“Modiji ka bol zordar hai par Meerut mein bua-bhatija ke saath tight fight hai”, says Harish Chaubey, a 29-year-old BJP pracharak. Standing on the sidelines of PM Narendra Modi’s rally in Meerut, Chaubey offers his opinion on the chances of the incumbent BJP MP who is fighting to secure a third term from Meerut, “Rajendra Agrawal ji is very popular here but the gathbandhan is building an alliance of Dalits and Muslims.”
Chaubey’s words hark to what drives politics in India’s largest state – caste equations. While Modi pitches the BJP’s three point agenda of strident nationalism, pro-poor welfare and anti-opposition rhetoric, locally parties compete for caste loyalties. Chaubey says that the Meerut parliamentary constituency has a sizeable Dalit and Muslim population which will not align itself with the BJP. It is precisely this Dalit-Muslim combine that the BSP candidate Haji Mohammad Yaqub, a local meat exporter, hopes to target.
Completing the caste equation is the Congress candidate Harendra Agrawal who comes from the same community as the incumbent BJP MP. Commentators have pointed out that his upper caste status and Priyanka Vadra Gandhi’s recent campaign efforts are likely to help Yaqub by weakening the BJP’s hold over upper castes.
It remains to be seen whether the incumbent Agrawal will be able to retain his seat. In 2014, Rajendra Agrawal received nearly 5.36 lakh votes, merely 1.85% more than the combined vote share of the second and third placed candidates of the BSP and SP. While this difference of 24,000 votes between the BJP and SP-BSP may appear easily surmountable, Rakesh Singh, a businessman from Meerut, suggests -, “The Dalit-Muslim combine is causing a consolidation of upper castes in favour of BJP”.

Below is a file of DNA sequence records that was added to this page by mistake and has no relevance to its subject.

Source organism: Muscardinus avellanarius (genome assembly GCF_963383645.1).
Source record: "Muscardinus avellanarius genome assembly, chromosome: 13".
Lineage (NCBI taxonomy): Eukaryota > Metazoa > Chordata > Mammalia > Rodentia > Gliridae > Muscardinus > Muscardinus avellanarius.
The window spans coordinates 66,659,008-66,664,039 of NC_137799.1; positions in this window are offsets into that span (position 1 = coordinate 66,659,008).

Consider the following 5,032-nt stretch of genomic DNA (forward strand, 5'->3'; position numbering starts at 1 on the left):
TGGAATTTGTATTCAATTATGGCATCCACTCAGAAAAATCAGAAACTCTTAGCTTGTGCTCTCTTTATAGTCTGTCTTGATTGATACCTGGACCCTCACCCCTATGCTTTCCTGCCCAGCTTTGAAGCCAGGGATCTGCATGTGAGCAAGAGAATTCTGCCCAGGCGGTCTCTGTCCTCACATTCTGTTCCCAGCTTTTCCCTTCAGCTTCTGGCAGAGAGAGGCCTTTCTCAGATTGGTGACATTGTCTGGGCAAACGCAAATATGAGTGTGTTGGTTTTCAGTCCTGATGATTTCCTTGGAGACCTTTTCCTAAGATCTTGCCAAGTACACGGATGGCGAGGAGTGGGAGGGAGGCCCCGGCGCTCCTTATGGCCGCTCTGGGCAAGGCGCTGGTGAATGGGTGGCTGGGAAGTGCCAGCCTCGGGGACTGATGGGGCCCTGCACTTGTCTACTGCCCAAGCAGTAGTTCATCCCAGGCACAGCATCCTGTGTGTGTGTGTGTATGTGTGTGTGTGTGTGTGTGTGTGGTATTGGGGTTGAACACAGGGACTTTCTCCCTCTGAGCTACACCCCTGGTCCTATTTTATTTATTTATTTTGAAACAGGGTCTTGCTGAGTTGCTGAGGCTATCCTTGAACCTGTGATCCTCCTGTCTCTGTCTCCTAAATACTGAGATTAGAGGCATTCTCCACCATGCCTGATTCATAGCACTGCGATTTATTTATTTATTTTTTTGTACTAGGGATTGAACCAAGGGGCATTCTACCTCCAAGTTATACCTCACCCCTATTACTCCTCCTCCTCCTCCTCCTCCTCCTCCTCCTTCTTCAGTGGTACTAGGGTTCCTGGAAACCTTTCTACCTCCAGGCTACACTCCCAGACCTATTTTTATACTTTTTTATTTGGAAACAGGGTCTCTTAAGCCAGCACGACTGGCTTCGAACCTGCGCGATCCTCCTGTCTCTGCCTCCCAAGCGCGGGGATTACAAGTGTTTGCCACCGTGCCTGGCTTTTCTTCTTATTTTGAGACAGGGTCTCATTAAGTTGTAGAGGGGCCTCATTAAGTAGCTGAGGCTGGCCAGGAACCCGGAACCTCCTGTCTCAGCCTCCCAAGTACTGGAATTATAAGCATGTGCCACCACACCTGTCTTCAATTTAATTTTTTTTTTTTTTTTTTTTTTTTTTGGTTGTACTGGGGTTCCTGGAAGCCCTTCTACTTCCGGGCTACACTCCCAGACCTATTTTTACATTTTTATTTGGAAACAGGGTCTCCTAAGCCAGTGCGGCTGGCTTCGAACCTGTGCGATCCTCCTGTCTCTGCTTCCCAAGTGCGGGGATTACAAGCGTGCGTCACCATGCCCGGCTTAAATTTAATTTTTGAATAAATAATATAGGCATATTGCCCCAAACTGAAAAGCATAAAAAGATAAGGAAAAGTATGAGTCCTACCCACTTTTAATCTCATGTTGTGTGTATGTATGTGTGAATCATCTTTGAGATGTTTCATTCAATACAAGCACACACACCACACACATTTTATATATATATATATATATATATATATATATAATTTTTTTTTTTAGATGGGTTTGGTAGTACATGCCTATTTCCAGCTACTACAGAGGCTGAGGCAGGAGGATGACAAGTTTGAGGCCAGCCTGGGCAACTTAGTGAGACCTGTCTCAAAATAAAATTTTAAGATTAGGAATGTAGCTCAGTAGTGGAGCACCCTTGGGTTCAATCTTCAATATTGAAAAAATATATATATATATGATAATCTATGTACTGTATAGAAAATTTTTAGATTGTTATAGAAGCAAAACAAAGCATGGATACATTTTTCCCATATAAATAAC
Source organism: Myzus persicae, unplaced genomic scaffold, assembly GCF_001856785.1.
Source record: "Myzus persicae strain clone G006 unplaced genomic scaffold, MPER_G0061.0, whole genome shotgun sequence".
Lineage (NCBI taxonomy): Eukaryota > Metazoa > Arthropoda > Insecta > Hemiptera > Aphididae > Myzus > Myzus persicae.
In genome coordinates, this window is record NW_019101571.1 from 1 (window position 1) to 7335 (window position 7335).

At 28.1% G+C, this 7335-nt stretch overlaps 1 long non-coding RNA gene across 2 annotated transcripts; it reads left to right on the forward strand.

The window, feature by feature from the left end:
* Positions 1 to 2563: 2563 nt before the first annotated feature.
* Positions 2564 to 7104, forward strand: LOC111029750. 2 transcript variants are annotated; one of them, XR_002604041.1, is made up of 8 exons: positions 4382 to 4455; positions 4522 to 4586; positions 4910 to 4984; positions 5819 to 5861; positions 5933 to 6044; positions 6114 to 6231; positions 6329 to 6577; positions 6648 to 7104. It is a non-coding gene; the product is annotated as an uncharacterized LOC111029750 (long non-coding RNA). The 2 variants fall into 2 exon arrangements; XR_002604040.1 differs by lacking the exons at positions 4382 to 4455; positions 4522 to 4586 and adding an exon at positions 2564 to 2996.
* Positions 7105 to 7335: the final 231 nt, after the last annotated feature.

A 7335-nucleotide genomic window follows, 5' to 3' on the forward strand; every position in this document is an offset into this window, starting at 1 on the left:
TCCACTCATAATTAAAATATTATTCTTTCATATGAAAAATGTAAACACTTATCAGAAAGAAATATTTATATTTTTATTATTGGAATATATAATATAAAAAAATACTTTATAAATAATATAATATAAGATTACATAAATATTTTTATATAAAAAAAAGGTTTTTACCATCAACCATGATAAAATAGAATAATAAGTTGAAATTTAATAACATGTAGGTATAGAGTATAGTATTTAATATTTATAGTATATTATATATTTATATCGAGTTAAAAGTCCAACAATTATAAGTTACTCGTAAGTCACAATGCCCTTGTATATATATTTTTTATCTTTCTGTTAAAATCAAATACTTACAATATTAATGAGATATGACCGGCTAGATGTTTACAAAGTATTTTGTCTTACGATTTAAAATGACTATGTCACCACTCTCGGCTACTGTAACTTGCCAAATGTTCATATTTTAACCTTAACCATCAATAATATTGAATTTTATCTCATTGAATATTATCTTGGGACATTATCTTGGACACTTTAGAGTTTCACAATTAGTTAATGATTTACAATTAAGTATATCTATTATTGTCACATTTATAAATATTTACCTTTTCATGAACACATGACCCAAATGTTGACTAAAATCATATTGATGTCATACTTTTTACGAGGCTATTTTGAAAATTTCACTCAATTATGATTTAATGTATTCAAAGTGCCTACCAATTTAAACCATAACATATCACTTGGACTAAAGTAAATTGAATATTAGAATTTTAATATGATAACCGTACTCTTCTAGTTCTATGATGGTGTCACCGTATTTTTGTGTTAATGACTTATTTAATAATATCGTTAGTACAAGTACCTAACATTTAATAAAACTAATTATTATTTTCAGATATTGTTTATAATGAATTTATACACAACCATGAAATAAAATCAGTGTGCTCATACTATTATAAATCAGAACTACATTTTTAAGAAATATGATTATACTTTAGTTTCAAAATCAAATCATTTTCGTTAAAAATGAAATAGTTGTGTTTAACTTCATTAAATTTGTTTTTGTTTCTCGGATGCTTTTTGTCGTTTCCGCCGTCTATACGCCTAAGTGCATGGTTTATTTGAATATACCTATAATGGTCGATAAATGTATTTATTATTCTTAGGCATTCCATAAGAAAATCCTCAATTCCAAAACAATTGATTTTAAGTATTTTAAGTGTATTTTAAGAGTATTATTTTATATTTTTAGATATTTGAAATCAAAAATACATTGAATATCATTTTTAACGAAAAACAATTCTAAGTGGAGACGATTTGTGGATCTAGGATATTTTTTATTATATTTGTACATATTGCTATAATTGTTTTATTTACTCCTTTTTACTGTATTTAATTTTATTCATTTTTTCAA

It is unsure whether the Congress candidate can fracture this consolidation. Commenting on the Congress’ chances in the seat, Singh says, “Only those who watch TV while sitting in Delhi think that Priyanka Gandhi will have an impact. It’s a straight fight between the BJP and BSP.” However, merely countering an upper caste consolidation may not be enough as the SP needs to ensure that Muslim and OBC voters loyal to the party effectively transfer their votes to BSP’s Yaqub. In 2017 Assembly elections, BSP had unsuccessfully tried to stitch a Dalit-Muslim combine in the 2017 Assembly Elections. In fact, BSP’s Yaqub had lost to the BJP by 35,000 votes in the Meerut South Assembly Constituency.
The fight in Meerut is going to be played out on many levels. The mahagathbandhan stitching together a Dalit-Muslim combine, the BJP hoping to surf on consolidation of upper caste votes, and the Congress hoping to split the vote with its own Agrawal candidate. It remains to be seen which strategy will be successful in this landscape of fractured caste sentimentalities.